2.8. Rheological Analysis

Hemicellulose dispersions at 1% (w:v) were used to compare rheological properties; these preparations were stored at 4˚C for 24 h before analysis. An Advanced Rheometer AR 550 with a Peltier temperature control system was used to acquire the rheological behaviors of the samples, and the analyses were performed using cone-plate methodology (cone: 1˚, 40 mm diameter and 28 mm gap). Steady rheological properties were obtained at 25˚C with an operating shear rate ranging from 0.1 to 100 s−1. To predict flow curves, the shear stress (t) versus shear rate (g) was determined, and the rheological consistency index (k) and flow behavior index (n) were calculated according to the Power Law model, as per Equation (4):

τ = k γ n (4)

The analyses were run in triplicate, and the data analysis was performed using Origin 8.0 (OriginLab Corporation, MA, USA).

3. Results and Discussion

3.1. Polysaccharide Extraction

Polysaccharide yields in relation to seed mass for all galactomannans and xyloglucans are presented in Table 1. The values ranged from 7.0% to 40.63%, and xyloglucan yields were higher than galactomannan yields for all the seeds tested. Many plants have been chemically analyzed and proposed as potential sources of plant gum exudates. For instance, [24] reported guar with 19% - 43% gum, Cassia brewsteri with 33.7% ± 0.4% gum and mesquite with 24.9% gum. The obtained hemicelluloses were white in color because the endosperms were isolated prior to the extraction procedure, which prevents contamination of the endosperm with pigments and tannins from the hulls and cotyledons. An absence or low content of biomolecules such as proteins is desirable for rheological analyses because these molecules can promote aggregation with carbohydrates and affect viscosity. A high protein content was observed for D. mollis (1.56), D. regia (2.25) and P. glandulosa (5.88) galactomannans when compared to the guar and LBG gums; however, when the seeds were ground and sieved before extraction, the values increased, as reported by [25] . Because they are found in seed cotyledons, xyloglucans presented the highest protein content among the hemicelluloses (Figure 1: (D), (J) and (K)).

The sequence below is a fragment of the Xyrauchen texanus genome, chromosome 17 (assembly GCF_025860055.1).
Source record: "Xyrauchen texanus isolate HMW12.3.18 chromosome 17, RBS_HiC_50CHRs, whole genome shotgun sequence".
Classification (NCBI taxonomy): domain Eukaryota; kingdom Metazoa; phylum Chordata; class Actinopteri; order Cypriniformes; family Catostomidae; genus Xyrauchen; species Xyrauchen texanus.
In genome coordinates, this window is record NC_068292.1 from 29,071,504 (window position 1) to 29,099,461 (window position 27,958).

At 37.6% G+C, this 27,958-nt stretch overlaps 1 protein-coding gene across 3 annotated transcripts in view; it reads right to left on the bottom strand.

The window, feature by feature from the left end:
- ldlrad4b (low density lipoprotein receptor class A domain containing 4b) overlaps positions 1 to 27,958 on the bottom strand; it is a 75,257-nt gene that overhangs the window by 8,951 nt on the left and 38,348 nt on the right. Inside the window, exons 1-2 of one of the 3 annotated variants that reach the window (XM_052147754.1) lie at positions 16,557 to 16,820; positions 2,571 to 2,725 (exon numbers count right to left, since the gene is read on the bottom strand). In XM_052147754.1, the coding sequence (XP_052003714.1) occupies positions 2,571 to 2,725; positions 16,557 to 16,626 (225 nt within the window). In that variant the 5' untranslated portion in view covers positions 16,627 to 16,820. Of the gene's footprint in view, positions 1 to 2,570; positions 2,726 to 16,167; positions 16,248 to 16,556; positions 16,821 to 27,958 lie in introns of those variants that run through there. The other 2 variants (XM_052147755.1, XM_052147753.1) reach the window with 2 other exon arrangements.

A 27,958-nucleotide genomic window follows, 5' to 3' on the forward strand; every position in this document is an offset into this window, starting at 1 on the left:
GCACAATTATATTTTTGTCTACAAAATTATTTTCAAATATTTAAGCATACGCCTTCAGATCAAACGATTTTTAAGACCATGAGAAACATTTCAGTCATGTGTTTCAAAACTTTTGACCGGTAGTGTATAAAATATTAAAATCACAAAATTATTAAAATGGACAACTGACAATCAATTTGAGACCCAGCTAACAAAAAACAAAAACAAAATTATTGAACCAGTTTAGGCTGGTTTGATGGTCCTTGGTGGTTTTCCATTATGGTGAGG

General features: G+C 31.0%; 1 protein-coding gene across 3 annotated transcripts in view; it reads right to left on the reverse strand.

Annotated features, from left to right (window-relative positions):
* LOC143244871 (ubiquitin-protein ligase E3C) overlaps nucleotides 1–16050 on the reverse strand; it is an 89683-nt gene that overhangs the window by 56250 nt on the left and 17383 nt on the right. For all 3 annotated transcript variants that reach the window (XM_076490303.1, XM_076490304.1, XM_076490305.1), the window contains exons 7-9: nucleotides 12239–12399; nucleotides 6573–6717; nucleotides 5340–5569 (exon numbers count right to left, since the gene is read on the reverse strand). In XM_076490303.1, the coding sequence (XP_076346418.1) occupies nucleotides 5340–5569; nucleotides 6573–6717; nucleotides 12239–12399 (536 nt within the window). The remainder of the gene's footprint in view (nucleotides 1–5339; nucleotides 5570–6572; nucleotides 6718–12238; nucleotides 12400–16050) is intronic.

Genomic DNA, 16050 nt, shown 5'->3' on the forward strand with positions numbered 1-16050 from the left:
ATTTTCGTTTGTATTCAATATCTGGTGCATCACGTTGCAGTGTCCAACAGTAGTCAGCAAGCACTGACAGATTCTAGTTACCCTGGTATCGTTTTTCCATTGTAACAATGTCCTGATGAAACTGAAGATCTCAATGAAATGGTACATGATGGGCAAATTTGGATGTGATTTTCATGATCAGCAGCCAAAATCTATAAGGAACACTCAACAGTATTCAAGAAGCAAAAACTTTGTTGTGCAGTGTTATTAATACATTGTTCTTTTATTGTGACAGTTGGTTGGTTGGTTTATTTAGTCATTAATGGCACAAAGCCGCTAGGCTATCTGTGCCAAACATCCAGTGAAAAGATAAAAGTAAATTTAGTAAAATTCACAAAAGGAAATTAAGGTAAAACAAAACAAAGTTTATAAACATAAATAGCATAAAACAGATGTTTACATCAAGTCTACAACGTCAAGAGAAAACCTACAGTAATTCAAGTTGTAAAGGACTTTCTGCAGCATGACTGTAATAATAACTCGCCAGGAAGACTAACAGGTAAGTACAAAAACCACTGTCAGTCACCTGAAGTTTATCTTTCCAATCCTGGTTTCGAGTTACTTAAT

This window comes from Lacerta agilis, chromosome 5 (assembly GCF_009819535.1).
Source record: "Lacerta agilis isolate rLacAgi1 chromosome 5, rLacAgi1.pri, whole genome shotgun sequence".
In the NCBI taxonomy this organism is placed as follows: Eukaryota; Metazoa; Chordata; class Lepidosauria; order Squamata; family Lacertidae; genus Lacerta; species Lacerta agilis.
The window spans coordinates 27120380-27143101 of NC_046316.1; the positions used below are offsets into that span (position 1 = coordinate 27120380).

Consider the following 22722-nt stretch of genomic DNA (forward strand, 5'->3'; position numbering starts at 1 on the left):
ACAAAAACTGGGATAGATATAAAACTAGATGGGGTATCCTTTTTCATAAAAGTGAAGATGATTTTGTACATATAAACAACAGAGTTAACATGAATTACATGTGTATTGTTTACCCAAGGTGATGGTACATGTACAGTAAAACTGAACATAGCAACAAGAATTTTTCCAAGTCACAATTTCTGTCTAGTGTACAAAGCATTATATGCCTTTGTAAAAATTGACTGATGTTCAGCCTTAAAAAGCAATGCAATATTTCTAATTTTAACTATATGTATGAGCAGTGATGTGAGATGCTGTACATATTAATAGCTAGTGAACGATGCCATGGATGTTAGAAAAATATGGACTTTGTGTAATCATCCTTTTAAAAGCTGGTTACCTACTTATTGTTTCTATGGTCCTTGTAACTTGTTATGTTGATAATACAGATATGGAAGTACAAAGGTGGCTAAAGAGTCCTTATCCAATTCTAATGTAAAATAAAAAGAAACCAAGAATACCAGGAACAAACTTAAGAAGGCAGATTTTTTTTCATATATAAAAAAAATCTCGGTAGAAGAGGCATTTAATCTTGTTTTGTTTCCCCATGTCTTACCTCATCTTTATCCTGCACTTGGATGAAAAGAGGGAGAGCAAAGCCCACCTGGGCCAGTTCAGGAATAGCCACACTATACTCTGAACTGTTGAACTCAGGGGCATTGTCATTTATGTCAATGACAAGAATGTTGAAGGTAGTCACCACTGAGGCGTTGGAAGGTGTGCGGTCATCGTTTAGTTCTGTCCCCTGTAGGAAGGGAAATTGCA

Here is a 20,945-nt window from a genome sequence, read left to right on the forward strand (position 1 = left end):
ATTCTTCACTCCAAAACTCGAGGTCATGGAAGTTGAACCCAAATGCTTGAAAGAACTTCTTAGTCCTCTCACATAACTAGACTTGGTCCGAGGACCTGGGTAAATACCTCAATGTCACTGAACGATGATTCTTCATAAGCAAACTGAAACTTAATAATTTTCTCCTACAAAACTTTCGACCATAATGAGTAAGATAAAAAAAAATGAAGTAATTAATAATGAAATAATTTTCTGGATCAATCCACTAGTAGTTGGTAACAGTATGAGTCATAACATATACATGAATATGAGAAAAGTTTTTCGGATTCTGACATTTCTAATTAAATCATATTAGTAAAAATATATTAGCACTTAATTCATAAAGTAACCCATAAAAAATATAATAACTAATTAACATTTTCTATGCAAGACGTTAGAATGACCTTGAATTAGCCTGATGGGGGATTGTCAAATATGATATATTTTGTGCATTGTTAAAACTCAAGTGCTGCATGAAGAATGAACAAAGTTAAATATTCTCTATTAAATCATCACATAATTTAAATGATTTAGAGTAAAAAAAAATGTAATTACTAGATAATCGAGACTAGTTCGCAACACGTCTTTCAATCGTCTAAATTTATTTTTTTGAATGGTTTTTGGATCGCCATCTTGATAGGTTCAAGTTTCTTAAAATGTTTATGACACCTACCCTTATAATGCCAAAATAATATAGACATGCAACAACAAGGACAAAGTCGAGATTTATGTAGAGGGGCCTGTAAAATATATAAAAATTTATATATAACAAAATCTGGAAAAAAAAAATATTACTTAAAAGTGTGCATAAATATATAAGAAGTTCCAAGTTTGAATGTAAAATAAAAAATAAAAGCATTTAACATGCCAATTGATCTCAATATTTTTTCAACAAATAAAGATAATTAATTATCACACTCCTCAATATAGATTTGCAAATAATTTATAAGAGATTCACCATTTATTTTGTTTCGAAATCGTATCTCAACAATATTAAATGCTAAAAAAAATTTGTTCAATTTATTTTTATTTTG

The hemicellulose-monosaccharide ratios obtained are presented in Table 1. These data add to those previously reported by [26] , in which a relationship between taxonomic position (at the subfamily level) and galactomannan yields and

Table 1. Yield, protein content, WAC and monosaccharide ratio.

Mean ± SEM compared using one-way ANOVA with a multiple range Tukey test. The same superscripted letters correspond to no significant differences (p > 0.05) among the samples and guar gum (a) and LBG (b).*Man : Gal. **Glc:Xyl:Gal.